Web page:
When the opportunity presented itself, they hired a recommended smuggler to pose as the baby’s relative. A few days later, the baby arrived safely at the camp.

In the meantime, Stur had applied to different countries seeking permission to migrate. But as he continued working, he suffered a devastating leg injury.

“The leg injury proved to be the hand of Providence,” he said. “When we left Czechoslovakia, I had slipped that small Bible from my friend into my pocket. I now began to read it in earnest. This was the beginning of my real conversion. As I read and pondered Scripture, I realized just how little of Christianity I really understood.”

This blessing was followed by another. In June 1991, he received a letter from the American Embassy granting his family entry into the U.S.

“Again, the hand of God intervened… Since I was at the camp, every single person who had an interview at the embassy was denied entrance. So, I was shocked when we were accepted,” Stur said. 

He and his family arrived in Denver 11 days later – a blessing and also a daunting reality for a family that didn’t speak the language, had no possessions and was alone.

Even then, Stur eventually found work, learned the language, started a successful wood-working business and parented 10 children.

Will prosperity remain?

As his business grew during this peaceful time, Stur encountered a perturbing reality.

“We discovered that many of the threats to freedom and conscience we thought we had left behind still emerged in this land of opportunity,” he said.

His business was greatly affected when a contractor found out he had 10 children and no longer worked with him.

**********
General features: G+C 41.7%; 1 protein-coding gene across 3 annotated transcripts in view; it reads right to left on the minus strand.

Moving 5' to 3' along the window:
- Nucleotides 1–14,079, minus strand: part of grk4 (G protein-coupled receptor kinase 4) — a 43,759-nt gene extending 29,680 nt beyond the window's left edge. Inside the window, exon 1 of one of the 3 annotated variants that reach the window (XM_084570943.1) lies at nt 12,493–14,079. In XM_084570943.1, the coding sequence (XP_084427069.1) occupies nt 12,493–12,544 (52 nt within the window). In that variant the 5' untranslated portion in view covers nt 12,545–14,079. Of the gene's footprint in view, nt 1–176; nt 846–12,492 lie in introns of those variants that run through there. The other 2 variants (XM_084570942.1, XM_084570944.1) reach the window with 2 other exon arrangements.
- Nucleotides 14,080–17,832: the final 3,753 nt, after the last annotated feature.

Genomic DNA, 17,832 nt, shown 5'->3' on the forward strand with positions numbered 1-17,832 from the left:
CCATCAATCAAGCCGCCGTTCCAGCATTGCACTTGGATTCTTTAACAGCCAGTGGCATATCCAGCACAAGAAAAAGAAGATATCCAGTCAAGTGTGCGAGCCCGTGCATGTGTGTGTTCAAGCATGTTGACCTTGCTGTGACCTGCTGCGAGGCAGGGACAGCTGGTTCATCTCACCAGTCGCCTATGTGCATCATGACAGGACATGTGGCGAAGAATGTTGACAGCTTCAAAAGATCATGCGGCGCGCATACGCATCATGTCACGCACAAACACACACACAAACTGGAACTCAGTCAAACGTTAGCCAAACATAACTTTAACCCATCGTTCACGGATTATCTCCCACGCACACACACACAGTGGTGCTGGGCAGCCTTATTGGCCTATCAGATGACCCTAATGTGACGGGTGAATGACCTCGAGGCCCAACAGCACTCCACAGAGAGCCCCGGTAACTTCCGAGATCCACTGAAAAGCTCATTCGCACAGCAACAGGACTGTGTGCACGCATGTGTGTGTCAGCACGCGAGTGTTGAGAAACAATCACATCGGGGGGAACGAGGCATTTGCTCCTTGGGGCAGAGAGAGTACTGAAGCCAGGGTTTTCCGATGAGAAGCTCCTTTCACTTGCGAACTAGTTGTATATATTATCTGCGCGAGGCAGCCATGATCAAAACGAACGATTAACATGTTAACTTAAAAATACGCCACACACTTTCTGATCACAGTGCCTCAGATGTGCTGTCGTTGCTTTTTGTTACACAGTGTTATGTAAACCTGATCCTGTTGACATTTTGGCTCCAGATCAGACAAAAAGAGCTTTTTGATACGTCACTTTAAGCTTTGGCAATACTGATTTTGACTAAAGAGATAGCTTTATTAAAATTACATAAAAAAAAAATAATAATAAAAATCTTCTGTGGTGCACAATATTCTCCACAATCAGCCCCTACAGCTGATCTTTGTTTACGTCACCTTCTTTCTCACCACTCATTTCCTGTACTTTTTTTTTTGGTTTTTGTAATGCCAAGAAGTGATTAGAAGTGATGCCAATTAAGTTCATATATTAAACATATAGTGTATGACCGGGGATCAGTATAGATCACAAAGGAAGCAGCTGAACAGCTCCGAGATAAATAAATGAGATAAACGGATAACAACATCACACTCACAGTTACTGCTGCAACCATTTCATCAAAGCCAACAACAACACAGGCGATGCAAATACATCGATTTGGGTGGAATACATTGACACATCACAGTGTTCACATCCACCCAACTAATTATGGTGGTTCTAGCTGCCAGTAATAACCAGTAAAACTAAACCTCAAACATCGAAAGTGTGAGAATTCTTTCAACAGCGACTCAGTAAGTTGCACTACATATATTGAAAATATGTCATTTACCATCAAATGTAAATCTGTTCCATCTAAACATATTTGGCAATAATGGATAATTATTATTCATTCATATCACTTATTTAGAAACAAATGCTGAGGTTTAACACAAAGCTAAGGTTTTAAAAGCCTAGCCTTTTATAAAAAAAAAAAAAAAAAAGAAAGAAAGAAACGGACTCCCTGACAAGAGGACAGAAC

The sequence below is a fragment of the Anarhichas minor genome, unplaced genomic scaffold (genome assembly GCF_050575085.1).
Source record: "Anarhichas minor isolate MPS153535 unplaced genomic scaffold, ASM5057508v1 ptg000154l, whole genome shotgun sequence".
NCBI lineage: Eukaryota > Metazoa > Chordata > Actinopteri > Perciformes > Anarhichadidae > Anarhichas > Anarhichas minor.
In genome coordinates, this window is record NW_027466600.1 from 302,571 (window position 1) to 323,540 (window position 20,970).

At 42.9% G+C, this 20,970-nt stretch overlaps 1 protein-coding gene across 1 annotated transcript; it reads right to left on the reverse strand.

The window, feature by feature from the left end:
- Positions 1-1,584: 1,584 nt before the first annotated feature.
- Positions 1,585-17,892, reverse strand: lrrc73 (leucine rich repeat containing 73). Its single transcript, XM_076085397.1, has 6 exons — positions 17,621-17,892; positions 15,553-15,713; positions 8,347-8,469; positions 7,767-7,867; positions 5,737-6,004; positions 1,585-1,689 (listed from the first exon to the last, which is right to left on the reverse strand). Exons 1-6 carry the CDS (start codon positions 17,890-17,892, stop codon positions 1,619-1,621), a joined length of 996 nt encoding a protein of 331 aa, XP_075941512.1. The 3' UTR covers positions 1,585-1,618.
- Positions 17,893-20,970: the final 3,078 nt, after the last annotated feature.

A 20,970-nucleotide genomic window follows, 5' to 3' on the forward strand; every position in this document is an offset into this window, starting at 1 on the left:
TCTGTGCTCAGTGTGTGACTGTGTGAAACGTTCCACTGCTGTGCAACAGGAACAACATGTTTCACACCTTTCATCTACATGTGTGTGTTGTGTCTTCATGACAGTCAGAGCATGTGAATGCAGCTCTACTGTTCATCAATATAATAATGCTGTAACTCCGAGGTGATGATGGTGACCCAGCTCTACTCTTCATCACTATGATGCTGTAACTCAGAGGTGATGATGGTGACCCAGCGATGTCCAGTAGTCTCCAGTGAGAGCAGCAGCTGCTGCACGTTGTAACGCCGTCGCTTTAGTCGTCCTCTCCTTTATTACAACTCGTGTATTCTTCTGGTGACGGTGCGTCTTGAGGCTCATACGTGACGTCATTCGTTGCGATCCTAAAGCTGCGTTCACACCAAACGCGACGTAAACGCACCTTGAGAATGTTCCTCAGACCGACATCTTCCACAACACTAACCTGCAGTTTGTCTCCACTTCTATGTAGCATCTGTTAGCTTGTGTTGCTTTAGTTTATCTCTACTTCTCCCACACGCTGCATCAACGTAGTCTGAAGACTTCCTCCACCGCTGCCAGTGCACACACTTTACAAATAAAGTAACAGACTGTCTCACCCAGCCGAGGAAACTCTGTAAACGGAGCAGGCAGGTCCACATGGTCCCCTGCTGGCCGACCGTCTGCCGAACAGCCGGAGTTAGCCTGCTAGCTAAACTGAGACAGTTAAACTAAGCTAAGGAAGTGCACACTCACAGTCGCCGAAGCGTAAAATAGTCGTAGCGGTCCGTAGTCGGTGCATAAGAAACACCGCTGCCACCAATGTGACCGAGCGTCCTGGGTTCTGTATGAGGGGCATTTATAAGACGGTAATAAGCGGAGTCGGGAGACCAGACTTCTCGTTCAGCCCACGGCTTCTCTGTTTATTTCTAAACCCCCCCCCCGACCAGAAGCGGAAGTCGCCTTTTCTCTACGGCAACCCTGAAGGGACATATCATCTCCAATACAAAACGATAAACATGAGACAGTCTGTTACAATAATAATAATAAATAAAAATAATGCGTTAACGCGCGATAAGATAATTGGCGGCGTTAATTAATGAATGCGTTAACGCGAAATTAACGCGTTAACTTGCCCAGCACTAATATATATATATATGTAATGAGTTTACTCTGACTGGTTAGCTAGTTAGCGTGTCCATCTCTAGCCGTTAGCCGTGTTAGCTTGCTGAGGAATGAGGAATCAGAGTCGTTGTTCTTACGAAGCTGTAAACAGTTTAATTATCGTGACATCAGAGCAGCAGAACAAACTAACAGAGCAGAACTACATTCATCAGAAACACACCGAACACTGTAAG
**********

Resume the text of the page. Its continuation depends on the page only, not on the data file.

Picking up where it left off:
The Stur family today. (Photo provided)

“She and her colleagues were highly offended that someone would bring so many children into the world… Once again, I seem to have crossed a socially unacceptable line,” he said. “As it was under Communism, those who violate the unwritten, but silently understood, diktats of the ruling class will be punished, even in a ‘free’ country.”

The event proved to be providential, as it led Stur to respond to a desire God had planted in his heart. That is how he founded “In Ipso,” an institute for the spiritual formation of the laity.

“It seems the errors of Russia that the Virgin Mary warned about a century ago at Fatima have indeed spread worldwide,” he concluded. “The damage was done and the greatest challenge for the Church today is to win back the ground that has been lost… This is our mission as Catholics for the foreseeable future. Like Christ, we must become ‘a sign of contradiction.’” 


Video courtesy of True Colorado – truecolorado.org

COMING UP: Sin, suicide and the perfect mercy of God

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I love my hair stylist. 

She’s a devoted Christian. So, when I see her, we tend to have much deeper discussions than the usual gossipy hair stylist sessions. And, because it’s a small shop, the discussions often branch out to the other people within earshot, waiting for their appointments or waiting for their color to process. Because she tends to attract a smart and faithful clientele, the discussion is always interesting. 

Yesterday, at my bimonthly appointment, we somehow got onto the topic of suicide — specifically, the insidious way that it spreads among teenagers. One suicide often leads to another, which leads to another. I made the comment “It is demonic.” 

At that point, a woman in the waiting area chimed in. “I disagree. I’m Catholic. It used to be a mortal sin, but they changed it. It’s not any more. It’s mental illness.” 

If a nice Catholic lady at my hair salon could be confused about this, I figured perhaps some of you out there may be as well. Which made me think perhaps it’s time for a little review on the nature of sin — both in general, and specifically as it applies to suicide. 

First, sin in general. The fundamental point here is that the Catholic Church has no power to decide what is a sin and what isn’t. It’s not like there’s a committee that meets periodically to review the list of sins, and decide if any need to be promoted from venial to mortal, or demoted from mortal to venial, or dropped from the list entirely.